Rhodes Must Fall and #FeesMustFall activist Chumani Maxwele has come under fire for supporting the ruling African National Congress. Maxwele posted a series of pictures on his Facebook account over the weekend showing him on the ANC in KwaZulu Natal. Many expressed disappointment that a student activist associated with the decolonization moment could support a party such as the ANC perceived within the Black Consciousness bloc as a sell out movement for compromising justice, that is the return of land, at the altar of reconciliation and the preservation of white privilege during and after the 1994 negotiations. Responding to critics, Maxwele had this to say:
It was Prof Mangaliso Sobukwe who said ‘we do not know each other we will get to know each other in the struggle’. He said these words because the “radicals” started to claim that he was not a radical because he was a Wits Lecturer.
While we get to know each other in struggle, we must start to ask each other questions about our lives and not assume as to who is the other. Personally, I am not in the business of explaining who am I neither exhibiting who am I nor about making claims about my political ideology.
In 2003, I joined Treatment Action Campaign (TAC) a social movement that was fighting for treatment access for people who were living for with HIV and AIDS. And I was simultaneously an active Branch Executive Member of the African National Congress (ANCYL) and Branch member of the ANC.
In latter years, Abahlali baseMjondolo People’s Movement and I found myself in their protests notwithstanding my membership in the ANC.
Equally, Blackwash and September National Imbizo (SNI) were social movement that sought to raise issues that affected Black people in our state of nervous conditions and I so happen to support this social movement because of their Black Consciousness views in a country that Black people were increasingly being seen as non-beings in our native home.
In the African National Congress there has always been Black Consciousness members.
Any fundamental contradictions to this effect is as a result of our living contradictions in the very struggle we are in.
When we started #RhodesMustFall and #FeesMustFall at UCT we did so with a view that our collective state of Blackness – that is informed by a deep sense of nervous condition – will be at the centre of our struggle. From the very onset in our struggle we agreed that we will fight it as Black People first and foremost and thus not as members of political parties that we belong to.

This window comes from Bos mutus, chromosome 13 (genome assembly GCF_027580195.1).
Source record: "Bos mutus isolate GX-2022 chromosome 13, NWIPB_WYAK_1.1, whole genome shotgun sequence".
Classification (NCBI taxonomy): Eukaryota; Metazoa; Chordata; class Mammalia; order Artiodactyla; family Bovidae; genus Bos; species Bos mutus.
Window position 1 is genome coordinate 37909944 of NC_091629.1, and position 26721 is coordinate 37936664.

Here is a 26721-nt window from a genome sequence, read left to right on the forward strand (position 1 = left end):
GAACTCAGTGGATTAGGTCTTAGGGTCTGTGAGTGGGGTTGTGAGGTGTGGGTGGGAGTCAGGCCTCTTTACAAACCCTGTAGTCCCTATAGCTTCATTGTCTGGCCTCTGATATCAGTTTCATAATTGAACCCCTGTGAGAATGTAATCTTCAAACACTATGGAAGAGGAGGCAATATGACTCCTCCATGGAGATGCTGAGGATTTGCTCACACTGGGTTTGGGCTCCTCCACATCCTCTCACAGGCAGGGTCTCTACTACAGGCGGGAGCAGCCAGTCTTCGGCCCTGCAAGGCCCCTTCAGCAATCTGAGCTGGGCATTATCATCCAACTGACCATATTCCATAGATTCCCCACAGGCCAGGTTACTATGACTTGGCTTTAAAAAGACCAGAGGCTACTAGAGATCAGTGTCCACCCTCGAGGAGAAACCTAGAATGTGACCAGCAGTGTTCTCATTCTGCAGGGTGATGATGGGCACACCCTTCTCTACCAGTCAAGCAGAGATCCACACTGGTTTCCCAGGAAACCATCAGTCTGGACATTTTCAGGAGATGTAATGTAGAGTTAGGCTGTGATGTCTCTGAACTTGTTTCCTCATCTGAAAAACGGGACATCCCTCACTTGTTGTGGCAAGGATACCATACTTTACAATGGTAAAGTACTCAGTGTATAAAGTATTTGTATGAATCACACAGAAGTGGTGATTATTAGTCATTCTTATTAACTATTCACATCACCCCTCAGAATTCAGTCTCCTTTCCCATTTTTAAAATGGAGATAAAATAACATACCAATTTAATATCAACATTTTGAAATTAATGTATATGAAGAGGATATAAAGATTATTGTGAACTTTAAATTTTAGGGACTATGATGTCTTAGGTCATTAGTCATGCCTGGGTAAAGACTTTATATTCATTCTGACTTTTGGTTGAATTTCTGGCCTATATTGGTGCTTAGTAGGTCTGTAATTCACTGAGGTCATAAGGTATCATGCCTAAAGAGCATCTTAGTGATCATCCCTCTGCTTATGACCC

I took this resolution very seriously because as Black students we have always been divided along the lines of party politics even if what we were fighting against was as a result of our Blackness. And we agreed that political badges must be put aside.
For this reason I have never abused my prominence in the these student movements to promote my political party, that is, the ANC. That is why I never wore ANC regalia throughout.
I have never been a nonpartisan but I have always appreciated the strategy of working in a nonpartisan spaces that sought to fight for against the oppression of Black people in our society.
It is this strategy of working in nonpartisan spaces that makes me appreciate working with all Black and White activists be it in the Pan Africanist Congress of Azania (PAC), Black First Land First (BLF) and the Economic Freedom Fighters (EFF).
I do not force my political views to others neither do I overtly promote righteousness of the ANC. Comrades make a mistake of assuming about my political party because I do not readily disagree with them in their anti-ANC attacks and they think that I agree with them but I just opt to listen to them and keep on working on the strategy of working in nonpartisan spaces in pursuit of Black people’s total emancipation.
My brothers Masixole Mlandu is in the PAC, Vuyani Pambo is in the EFF and Ncedisa Mpemnyama is in the BLF and we work together very well and there is no confusion about my active involvement in the ANC.